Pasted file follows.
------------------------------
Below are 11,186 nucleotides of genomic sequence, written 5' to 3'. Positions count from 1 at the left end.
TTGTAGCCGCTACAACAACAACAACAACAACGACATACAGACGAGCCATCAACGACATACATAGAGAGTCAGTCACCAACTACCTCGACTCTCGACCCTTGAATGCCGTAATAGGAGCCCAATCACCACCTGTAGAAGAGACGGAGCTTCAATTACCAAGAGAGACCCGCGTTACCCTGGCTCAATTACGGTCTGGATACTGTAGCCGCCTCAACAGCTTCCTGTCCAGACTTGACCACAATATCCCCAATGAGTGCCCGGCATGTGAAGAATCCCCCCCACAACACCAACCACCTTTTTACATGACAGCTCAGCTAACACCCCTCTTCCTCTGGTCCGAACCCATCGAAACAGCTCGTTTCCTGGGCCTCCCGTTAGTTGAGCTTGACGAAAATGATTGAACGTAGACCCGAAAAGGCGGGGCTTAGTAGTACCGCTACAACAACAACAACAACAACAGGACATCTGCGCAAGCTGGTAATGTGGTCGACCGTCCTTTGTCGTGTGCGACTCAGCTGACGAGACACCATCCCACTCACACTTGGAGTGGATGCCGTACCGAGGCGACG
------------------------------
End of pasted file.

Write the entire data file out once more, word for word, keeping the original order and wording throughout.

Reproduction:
Below are 11,186 nucleotides of genomic sequence, written 5' to 3'. Positions count from 1 at the left end.
TTGTAGCCGCTACAACAACAACAACAACAACGACATACAGACGAGCCATCAACGACATACATAGAGAGTCAGTCACCAACTACCTCGACTCTCGACCCTTGAATGCCGTAATAGGAGCCCAATCACCACCTGTAGAAGAGACGGAGCTTCAATTACCAAGAGAGACCCGCGTTACCCTGGCTCAATTACGGTCTGGATACTGTAGCCGCCTCAACAGCTTCCTGTCCAGACTTGACCACAATATCCCCAATGAGTGCCCGGCATGTGAAGAATCCCCCCCACAACACCAACCACCTTTTTACATGACAGCTCAGCTAACACCCCTCTTCCTCTGGTCCGAACCCATCGAAACAGCTCGTTTCCTGGGCCTCCCGTTAGTTGAGCTTGACGAAAATGATTGAACGTAGACCCGAAAAGGCGGGGCTTAGTAGTACCGCTACAACAACAACAACAACAACAGGACATCTGCGCAAGCTGGTAATGTGGTCGACCGTCCTTTGTCGTGTGCGACTCAGCTGACGAGACACCATCCCACTCACACTTGGAGTGGATGCCGTACCGAGGCGACG